Tuesday, December 21, 2010

I'm hoping our new album sounds like a dream but it has been hard, admits Glasvegas frontman James Allan

By John Dingwall
The Daily Record
Dec 17 2010

GLASVEGAS are planning to come back bigger, better and stronger than ever, according to frontman James Allan.

But the Scots singer, who caused a scare when he failed to show up at the Mercury Music Awards earlier this year, admits he struggled to deal with the way his band were catapulted to stardom.

After hits such as Daddy's Gone and Geraldine from their self-titled 2008 debut album, the 31-year-old endured a period of soul searching.

He admitted: "I don't know where hell ends and heaven begins. We've been pulled inside out.

"I am quite a resilient person then I fall down.

"I had some kind of ... it was like I was chasing parked cars. Sometimes it is so easy for me to say I am partying. So it's a little more complex.

"It's not just putting my feet up and having a good time.

"Sometime I am trying to make sense of my life and sometimes I feel I'm a stranger to myself.

"Along the way, there are certain things that aren't good for you, that catch up with you.

"I'm not just talking drugs and alcohol or any other cartoon cliches of a rock 'n' roll person. There are other less subtle things that aren't advertised in the rock 'n' roll comic book."

According to James, the madness of being in Glasvegas took its toll on the other members. None more so than drummer Caroline McKay, who quit in March.

James, 31, said: "There are probably lots of reasons why Caroline left. It is quite a tall order being in a band.

"When we started, we practiced and practiced. We didn't just spark up a cigar.

"But Caroline had never played drums before and it grew from my sister saying, 'I'll get you a gig', to something much bigger in such a short period of time.

"Caroline never asked to play gigs at Wembley with U2. In some ways, I feel responsible for that."

James insists his own emotional breakdown took place during the last days of a tour with Kings Of Leon, six months before Caroline quit.

Having been gifted two goldfish on his 30th birthday by his sister and band manager, Denise Allan, he became strangley attached to the newly acquired pets.

"The last two years have been crazy," James recalled. "The tour with Kings Of Leon came to a shuddering halt. We had to cancel the last few days.

"The last thing I remember was being given two black goldfish by Denise. It was my birthday.

"I took the fish to the zoo and I was singing The Carpenters' (They Long To Be) Close To You to the fish 33 floors up in a Chicago hotel.

"I even took the fish into the bar. I remember sitting on the edge of the bed in my bathrobe with the fish in the tank on my lap, flicking through all the TV channels. God knows what happened after that."

Explaining his decision to turn down the Mercury Music Prize last February, he added: "I got invited to the Mercury awards and one of my friends asked me to go and meet them in Central Park, New York. I chose Central Park."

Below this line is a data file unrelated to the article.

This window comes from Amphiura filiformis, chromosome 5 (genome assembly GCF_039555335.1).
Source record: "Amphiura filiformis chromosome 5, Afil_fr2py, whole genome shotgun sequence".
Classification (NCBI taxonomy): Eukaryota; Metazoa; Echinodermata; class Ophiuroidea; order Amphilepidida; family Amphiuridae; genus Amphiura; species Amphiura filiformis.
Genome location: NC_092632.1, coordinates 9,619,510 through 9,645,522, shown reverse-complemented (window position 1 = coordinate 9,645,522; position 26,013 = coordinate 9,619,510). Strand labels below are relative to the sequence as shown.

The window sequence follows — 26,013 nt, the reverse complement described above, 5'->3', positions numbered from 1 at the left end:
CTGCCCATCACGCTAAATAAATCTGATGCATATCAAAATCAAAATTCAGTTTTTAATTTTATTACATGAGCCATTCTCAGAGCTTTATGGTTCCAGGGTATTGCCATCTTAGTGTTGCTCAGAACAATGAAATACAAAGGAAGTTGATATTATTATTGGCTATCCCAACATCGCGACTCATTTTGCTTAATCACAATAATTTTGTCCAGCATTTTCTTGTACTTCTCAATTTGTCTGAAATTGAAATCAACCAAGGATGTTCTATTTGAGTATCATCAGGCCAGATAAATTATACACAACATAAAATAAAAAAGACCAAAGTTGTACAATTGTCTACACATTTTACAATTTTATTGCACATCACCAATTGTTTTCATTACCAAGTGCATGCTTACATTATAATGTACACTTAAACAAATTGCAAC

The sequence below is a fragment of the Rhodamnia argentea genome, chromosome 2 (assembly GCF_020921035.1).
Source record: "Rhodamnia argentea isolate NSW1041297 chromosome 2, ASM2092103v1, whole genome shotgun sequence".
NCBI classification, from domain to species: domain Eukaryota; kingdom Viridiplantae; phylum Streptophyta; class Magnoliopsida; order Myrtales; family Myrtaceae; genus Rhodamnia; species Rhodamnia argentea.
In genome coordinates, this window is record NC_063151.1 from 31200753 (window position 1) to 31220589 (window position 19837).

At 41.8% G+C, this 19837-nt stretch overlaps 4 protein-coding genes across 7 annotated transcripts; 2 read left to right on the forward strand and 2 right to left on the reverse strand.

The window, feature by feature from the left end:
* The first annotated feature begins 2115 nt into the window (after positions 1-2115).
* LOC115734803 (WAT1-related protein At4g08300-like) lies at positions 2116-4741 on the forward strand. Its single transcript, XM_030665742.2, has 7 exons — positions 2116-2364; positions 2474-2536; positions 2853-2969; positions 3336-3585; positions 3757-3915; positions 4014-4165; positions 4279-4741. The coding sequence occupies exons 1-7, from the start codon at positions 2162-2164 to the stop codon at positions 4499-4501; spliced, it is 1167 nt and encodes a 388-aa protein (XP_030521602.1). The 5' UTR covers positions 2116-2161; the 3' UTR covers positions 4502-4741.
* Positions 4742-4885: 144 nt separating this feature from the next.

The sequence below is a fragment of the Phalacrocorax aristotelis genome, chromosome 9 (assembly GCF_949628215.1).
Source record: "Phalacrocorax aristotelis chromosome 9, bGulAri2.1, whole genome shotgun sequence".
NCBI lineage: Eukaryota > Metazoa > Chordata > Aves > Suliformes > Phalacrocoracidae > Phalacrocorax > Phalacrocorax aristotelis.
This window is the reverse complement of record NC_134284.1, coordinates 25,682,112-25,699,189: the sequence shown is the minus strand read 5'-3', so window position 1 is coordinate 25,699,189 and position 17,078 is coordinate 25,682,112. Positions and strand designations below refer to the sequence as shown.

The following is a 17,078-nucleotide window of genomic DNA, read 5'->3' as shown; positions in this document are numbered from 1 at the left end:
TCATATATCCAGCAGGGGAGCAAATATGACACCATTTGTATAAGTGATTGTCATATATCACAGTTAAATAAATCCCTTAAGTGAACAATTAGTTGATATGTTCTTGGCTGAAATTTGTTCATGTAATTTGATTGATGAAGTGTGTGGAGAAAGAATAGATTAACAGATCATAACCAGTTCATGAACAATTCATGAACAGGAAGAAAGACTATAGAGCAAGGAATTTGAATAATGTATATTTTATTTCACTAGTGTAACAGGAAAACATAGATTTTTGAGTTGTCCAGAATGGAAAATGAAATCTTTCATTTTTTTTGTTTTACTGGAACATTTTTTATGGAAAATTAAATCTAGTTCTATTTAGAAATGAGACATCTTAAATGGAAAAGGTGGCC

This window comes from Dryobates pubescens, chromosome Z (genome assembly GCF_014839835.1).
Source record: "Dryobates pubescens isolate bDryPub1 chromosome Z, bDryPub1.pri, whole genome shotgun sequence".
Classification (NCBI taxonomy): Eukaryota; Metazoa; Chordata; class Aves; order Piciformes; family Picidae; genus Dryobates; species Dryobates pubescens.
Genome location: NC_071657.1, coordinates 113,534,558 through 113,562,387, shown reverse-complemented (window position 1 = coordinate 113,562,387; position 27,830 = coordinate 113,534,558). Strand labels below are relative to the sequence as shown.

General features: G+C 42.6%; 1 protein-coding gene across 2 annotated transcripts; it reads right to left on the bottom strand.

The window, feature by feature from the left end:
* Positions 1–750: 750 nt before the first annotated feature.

The last time we spoke, James had been set on emigrating to Los Angeles. But he changed his mind when he got there.

"My initial instinct had been that I felt at home in Los Angeles. But I wasn't sure if my instincts had been right," James recalled.

"So we went to different places, including Venice beach, Silverlake and Hollywood. At the end of 12 days, I thought my instincts had been wrong.

"Then Denise suggested Santa Monica. We got there and I had never felt any more at home. I said, 'This is it.' "We took a walk along the beach, saw a house with a To Let sign, called the estate agent and did the deal.

"We took some microphones over, set up some nice amps and came back with about 20 songs."

The next step was to find a producer. The Glasgow rockers chose Flood, best known for his work with U2 and Depeche Mode, and the recordings were completed at his Assault & Battery studios in London.

In the process of recording the as-yet-untitled album, the band also found a replacement drummer for Caroline.

Swede Jonna Löfgren will join the band on their January tour of Scotland which takes in Orkney, Wick, Oban, Dunoon, Troon, Hawick and Dunfermline.

Lead guitarist Rab Allan said: "Jonna is beautiful. She has been working with us for the past couple of weeks. She is a good drummer and stands up when she drums.

James added: "I was speaking to Jonna and saying how funny it was that she was from Sweden.

"I found out that Rab had told the record label that he didn't want a drummer unless it was a girl and she was from Sweden.

"Rab is quite cocky and so clumsy. When she turned up, I just thought what a genius Rab was.

"I am so proud of my cousin for that. It is early days and it's like a new girlfriend. I just want to take things slowly and make sure that she is having fun and she's OK.

"She is pretty and there is electricity dripping off her when she is playing."

Unlike Caroline, Jonna has been drumming from an early age.

"I started playing drums when I was three," she said. "I took the pots and pans from the kitchen and started banging on them.

"I've been taking lessons since I was seven. I am trained and my style is different."

The album, due for release in March, is currently being mixed by Claudius Mittendorfer, who has worked with Muse, Franz Ferdinand and Arctic Monkeys.

"This has been one of the hardest points of my life - sometimes I am trying to work out if I am losing my mind," James confessed.

"I am trying to prove to people I don't have OCD. I really need to believe in myself and believe that I'm not a maniac and the sound will work out in the end.

"Somebody asked what I wanted the album to sound like. I said, a dream. So I'm sure over the next week, it'll be wrapped up. I have to cross my fingers and hope it works out. I'm hoping for the best and that the stars align."

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